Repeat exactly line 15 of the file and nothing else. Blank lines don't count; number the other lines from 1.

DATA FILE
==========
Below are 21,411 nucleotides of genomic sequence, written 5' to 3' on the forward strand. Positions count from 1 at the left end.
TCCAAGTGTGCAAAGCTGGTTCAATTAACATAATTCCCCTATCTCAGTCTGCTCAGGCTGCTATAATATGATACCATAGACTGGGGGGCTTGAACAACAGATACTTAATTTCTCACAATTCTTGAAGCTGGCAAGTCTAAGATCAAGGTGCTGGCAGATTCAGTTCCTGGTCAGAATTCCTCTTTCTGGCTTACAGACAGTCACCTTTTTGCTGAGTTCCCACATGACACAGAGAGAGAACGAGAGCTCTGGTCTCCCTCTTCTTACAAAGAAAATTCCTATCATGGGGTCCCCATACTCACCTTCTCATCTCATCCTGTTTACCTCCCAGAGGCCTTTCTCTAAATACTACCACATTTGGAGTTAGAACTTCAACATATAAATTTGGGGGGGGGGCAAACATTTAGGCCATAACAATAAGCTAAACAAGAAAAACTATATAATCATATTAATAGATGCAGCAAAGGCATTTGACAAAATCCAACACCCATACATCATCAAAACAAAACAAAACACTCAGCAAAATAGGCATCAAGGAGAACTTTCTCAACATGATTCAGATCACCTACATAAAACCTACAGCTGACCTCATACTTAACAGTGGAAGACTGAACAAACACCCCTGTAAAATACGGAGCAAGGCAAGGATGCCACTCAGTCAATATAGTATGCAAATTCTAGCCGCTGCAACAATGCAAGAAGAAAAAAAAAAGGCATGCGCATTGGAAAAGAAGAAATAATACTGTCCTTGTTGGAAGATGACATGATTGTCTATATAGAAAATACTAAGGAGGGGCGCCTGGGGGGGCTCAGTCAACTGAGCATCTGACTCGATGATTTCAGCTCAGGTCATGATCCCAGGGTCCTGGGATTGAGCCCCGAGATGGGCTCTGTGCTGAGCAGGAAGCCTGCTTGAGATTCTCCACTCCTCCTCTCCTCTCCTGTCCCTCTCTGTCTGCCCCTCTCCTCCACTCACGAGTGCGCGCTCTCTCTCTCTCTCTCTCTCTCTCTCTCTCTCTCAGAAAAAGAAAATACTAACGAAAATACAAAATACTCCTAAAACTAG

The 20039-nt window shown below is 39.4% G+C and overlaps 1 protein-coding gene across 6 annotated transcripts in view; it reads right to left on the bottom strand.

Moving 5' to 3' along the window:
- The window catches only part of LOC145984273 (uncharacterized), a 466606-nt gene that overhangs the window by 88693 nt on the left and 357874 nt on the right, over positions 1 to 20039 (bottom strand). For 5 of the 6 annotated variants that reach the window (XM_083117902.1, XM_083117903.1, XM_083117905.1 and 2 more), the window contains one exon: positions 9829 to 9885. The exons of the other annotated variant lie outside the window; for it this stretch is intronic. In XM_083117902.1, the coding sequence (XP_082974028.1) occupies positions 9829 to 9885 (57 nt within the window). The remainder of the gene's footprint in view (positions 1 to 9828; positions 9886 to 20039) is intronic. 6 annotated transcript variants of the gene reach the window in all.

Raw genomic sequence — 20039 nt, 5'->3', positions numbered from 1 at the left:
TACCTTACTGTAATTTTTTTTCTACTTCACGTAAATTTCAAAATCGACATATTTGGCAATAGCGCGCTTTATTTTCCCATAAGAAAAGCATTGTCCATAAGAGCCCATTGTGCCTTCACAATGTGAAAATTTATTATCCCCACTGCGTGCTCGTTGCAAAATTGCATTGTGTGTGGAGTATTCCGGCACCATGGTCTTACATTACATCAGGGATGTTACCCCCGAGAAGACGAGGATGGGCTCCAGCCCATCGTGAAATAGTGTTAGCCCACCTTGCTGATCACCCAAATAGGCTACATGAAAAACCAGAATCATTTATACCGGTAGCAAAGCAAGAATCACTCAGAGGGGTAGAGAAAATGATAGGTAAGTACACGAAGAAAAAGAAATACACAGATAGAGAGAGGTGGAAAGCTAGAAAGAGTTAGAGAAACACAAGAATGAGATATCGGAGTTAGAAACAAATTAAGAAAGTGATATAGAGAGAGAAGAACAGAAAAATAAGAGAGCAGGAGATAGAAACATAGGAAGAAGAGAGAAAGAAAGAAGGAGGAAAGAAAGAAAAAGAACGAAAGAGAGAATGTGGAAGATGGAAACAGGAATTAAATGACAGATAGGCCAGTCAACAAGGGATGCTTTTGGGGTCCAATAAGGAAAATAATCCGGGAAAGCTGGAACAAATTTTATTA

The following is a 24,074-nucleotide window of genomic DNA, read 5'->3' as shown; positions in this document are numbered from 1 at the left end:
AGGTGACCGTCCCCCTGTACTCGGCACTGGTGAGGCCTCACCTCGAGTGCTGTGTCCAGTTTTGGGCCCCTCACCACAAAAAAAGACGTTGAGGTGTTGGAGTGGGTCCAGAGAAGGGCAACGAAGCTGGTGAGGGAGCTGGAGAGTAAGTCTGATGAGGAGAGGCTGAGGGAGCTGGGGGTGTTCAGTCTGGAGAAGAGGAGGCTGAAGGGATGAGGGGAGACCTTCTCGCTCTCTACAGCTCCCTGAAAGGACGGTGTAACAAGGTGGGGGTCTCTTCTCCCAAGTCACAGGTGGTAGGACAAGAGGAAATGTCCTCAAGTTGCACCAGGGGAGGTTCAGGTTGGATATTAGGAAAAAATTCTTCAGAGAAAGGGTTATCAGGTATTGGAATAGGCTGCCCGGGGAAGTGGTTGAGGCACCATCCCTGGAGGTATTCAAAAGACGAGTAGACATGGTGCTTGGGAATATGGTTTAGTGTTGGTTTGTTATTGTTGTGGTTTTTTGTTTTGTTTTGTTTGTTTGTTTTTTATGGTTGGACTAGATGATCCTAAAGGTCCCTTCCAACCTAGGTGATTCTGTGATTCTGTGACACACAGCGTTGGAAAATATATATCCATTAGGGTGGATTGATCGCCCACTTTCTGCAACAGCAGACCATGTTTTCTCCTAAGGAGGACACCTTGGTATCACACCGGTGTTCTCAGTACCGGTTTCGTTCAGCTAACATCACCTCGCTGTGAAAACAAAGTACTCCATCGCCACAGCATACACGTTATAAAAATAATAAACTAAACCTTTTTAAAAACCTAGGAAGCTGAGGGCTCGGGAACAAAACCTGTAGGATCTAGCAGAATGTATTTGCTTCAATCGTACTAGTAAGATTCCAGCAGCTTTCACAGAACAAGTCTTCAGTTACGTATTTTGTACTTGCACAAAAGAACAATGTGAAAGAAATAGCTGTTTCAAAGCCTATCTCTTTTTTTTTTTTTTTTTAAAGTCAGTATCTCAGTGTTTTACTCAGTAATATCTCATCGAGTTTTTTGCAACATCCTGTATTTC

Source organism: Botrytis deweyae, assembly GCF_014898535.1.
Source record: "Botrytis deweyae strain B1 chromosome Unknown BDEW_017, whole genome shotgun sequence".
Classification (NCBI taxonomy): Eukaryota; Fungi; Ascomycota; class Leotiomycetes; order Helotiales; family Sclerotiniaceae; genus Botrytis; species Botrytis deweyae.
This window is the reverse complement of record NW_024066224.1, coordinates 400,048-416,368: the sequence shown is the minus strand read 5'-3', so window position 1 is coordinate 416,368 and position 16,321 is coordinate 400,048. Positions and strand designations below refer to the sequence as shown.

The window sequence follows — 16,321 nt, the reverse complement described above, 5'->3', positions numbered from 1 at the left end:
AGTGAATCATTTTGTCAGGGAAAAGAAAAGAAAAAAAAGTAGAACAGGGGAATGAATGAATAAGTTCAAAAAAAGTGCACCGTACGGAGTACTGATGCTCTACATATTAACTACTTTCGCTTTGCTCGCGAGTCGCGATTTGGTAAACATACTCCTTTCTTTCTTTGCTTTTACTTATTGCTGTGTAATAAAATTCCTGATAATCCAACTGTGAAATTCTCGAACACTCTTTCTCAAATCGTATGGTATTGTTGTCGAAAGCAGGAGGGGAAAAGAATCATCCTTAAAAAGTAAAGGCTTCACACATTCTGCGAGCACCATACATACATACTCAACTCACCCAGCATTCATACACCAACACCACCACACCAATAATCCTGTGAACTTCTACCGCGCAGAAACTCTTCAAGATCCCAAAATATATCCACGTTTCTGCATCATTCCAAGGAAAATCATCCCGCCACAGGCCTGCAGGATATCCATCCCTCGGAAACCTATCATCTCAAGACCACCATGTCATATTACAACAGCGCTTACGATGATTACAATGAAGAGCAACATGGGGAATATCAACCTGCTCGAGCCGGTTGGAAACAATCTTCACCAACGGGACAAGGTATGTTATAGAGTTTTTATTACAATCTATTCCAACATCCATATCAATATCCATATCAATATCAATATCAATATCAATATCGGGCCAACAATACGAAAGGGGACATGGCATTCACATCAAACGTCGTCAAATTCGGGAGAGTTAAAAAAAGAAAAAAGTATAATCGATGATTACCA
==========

AGTGAATCATTTTGTCAGGGAAAAGAAAAGAAAAAAAAGTAGAACAGGGGAATGAATGAATAAGTTCAAAAAAAGTGCACCGTACGGAGTACTGATGCTCTACATATTAACTACTTTCGCTTTGCTCGCGAGTCGCGATTTGGTAAACATACTCCTTTCTTTCTTTGCTTTTACTTATTGCTGTGTAATAAAATTCCTGATAATCCAACTGTGAAATTCTCGAACACTCTTTCTCAAATCGTATGGTATTGTTGTCGAAAGCAGGAGGGGAAAAGAATCATCCTTAAAAAGTAAAGGCTTCACACATTCTGCGAGCACCATACATACATACTCAACTCACCCAGCATTCATACACCAACACCACCACACCAATAATCCTGTGAACTTCTACCGCGCAGAAACTCTTCAAGATCCCAAAATATATCCACGTTTCTGCATCATTCCAAGGAAAATCATCCCGCCACAGGCCTGCAGGATATCCATCCCTCGGAAACCTATCATCTCAAGACCACCATGTCATATTACAACAGCGCTTACGATGATTACAATGAAGAGCAACATGGGGAATATCAACCTGCTCGAGCCGGTTGGAAACAATCTTCACCAACGGGACAAGGTATGTTATAGAGTTTTTATTACAATCTATTCCAACATCCATATCAATATCCATATCAATATCAATATCAATATCAATATCGGGCCAACAATACGAAAGGGGACATGGCATTCACATCAAACGTCGTCAAATTCGGGAGAGTTAAAAAAAGAAAAAAGTATAATCGATGATTACCA